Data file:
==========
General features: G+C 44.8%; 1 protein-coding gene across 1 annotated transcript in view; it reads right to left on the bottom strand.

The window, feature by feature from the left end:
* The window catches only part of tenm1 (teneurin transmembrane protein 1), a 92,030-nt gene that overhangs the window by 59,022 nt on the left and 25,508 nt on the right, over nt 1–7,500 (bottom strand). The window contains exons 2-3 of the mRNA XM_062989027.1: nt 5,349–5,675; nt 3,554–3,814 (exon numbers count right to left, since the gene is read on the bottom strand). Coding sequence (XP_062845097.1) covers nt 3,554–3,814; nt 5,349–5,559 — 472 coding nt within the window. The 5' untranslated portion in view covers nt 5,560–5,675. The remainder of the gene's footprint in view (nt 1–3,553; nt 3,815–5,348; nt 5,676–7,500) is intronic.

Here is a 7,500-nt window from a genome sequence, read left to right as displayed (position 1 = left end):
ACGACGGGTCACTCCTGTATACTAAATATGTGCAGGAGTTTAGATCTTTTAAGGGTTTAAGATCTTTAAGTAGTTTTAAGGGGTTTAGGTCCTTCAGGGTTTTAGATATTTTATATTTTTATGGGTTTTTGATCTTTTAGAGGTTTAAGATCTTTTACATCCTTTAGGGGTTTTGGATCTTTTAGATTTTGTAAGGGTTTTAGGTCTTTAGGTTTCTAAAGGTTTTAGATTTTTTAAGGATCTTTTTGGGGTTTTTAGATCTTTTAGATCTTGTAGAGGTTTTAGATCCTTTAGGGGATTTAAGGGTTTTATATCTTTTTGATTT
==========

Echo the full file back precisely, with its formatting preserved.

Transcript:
General features: G+C 44.8%; 1 protein-coding gene across 1 annotated transcript in view; it reads right to left on the bottom strand.

The window, feature by feature from the left end:
* The window catches only part of tenm1 (teneurin transmembrane protein 1), a 92,030-nt gene that overhangs the window by 59,022 nt on the left and 25,508 nt on the right, over nt 1–7,500 (bottom strand). The window contains exons 2-3 of the mRNA XM_062989027.1: nt 5,349–5,675; nt 3,554–3,814 (exon numbers count right to left, since the gene is read on the bottom strand). Coding sequence (XP_062845097.1) covers nt 3,554–3,814; nt 5,349–5,559 — 472 coding nt within the window. The 5' untranslated portion in view covers nt 5,560–5,675. The remainder of the gene's footprint in view (nt 1–3,553; nt 3,815–5,348; nt 5,676–7,500) is intronic.

Here is a 7,500-nt window from a genome sequence, read left to right as displayed (position 1 = left end):
ACGACGGGTCACTCCTGTATACTAAATATGTGCAGGAGTTTAGATCTTTTAAGGGTTTAAGATCTTTAAGTAGTTTTAAGGGGTTTAGGTCCTTCAGGGTTTTAGATATTTTATATTTTTATGGGTTTTTGATCTTTTAGAGGTTTAAGATCTTTTACATCCTTTAGGGGTTTTGGATCTTTTAGATTTTGTAAGGGTTTTAGGTCTTTAGGTTTCTAAAGGTTTTAGATTTTTTAAGGATCTTTTTGGGGTTTTTAGATCTTTTAGATCTTGTAGAGGTTTTAGATCCTTTAGGGGATTTAAGGGTTTTATATCTTTTTGATTT